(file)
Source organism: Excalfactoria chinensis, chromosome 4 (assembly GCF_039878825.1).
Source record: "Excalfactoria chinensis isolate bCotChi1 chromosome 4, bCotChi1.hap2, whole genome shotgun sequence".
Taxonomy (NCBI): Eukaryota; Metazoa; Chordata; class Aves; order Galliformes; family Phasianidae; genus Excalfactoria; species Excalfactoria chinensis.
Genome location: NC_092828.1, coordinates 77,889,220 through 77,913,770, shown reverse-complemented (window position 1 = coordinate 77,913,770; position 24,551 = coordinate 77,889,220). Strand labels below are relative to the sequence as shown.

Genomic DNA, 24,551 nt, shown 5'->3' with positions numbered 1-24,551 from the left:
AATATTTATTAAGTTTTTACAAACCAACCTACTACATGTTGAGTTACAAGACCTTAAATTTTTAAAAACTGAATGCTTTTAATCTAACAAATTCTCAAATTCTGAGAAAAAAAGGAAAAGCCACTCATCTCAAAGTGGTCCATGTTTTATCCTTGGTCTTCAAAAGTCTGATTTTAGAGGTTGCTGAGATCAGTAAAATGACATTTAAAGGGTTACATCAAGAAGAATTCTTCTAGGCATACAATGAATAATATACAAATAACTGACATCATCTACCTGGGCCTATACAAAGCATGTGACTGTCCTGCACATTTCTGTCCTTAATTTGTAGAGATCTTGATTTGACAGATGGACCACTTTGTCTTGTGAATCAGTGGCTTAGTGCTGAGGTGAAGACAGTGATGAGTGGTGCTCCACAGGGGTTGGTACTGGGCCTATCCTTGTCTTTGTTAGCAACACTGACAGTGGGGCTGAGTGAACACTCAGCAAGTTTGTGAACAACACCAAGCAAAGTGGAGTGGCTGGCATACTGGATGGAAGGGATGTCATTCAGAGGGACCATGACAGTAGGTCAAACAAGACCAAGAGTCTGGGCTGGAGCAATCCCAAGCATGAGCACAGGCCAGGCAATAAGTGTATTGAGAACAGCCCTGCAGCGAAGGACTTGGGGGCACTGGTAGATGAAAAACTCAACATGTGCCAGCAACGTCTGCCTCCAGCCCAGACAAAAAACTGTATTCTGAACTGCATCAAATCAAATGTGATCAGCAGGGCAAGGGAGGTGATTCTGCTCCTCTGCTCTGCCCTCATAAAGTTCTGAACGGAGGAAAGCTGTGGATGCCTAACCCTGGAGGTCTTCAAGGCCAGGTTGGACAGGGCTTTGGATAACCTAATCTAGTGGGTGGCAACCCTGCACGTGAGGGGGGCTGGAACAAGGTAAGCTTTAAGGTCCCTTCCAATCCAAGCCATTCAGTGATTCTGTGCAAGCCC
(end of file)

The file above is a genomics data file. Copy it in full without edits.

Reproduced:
Source organism: Excalfactoria chinensis, chromosome 4 (assembly GCF_039878825.1).
Source record: "Excalfactoria chinensis isolate bCotChi1 chromosome 4, bCotChi1.hap2, whole genome shotgun sequence".
Taxonomy (NCBI): Eukaryota; Metazoa; Chordata; class Aves; order Galliformes; family Phasianidae; genus Excalfactoria; species Excalfactoria chinensis.
Genome location: NC_092828.1, coordinates 77,889,220 through 77,913,770, shown reverse-complemented (window position 1 = coordinate 77,913,770; position 24,551 = coordinate 77,889,220). Strand labels below are relative to the sequence as shown.

Genomic DNA, 24,551 nt, shown 5'->3' with positions numbered 1-24,551 from the left:
AATATTTATTAAGTTTTTACAAACCAACCTACTACATGTTGAGTTACAAGACCTTAAATTTTTAAAAACTGAATGCTTTTAATCTAACAAATTCTCAAATTCTGAGAAAAAAAGGAAAAGCCACTCATCTCAAAGTGGTCCATGTTTTATCCTTGGTCTTCAAAAGTCTGATTTTAGAGGTTGCTGAGATCAGTAAAATGACATTTAAAGGGTTACATCAAGAAGAATTCTTCTAGGCATACAATGAATAATATACAAATAACTGACATCATCTACCTGGGCCTATACAAAGCATGTGACTGTCCTGCACATTTCTGTCCTTAATTTGTAGAGATCTTGATTTGACAGATGGACCACTTTGTCTTGTGAATCAGTGGCTTAGTGCTGAGGTGAAGACAGTGATGAGTGGTGCTCCACAGGGGTTGGTACTGGGCCTATCCTTGTCTTTGTTAGCAACACTGACAGTGGGGCTGAGTGAACACTCAGCAAGTTTGTGAACAACACCAAGCAAAGTGGAGTGGCTGGCATACTGGATGGAAGGGATGTCATTCAGAGGGACCATGACAGTAGGTCAAACAAGACCAAGAGTCTGGGCTGGAGCAATCCCAAGCATGAGCACAGGCCAGGCAATAAGTGTATTGAGAACAGCCCTGCAGCGAAGGACTTGGGGGCACTGGTAGATGAAAAACTCAACATGTGCCAGCAACGTCTGCCTCCAGCCCAGACAAAAAACTGTATTCTGAACTGCATCAAATCAAATGTGATCAGCAGGGCAAGGGAGGTGATTCTGCTCCTCTGCTCTGCCCTCATAAAGTTCTGAACGGAGGAAAGCTGTGGATGCCTAACCCTGGAGGTCTTCAAGGCCAGGTTGGACAGGGCTTTGGATAACCTAATCTAGTGGGTGGCAACCCTGCACGTGAGGGGGGCTGGAACAAGGTAAGCTTTAAGGTCCCTTCCAATCCAAGCCATTCAGTGATTCTGTGCAAGCCC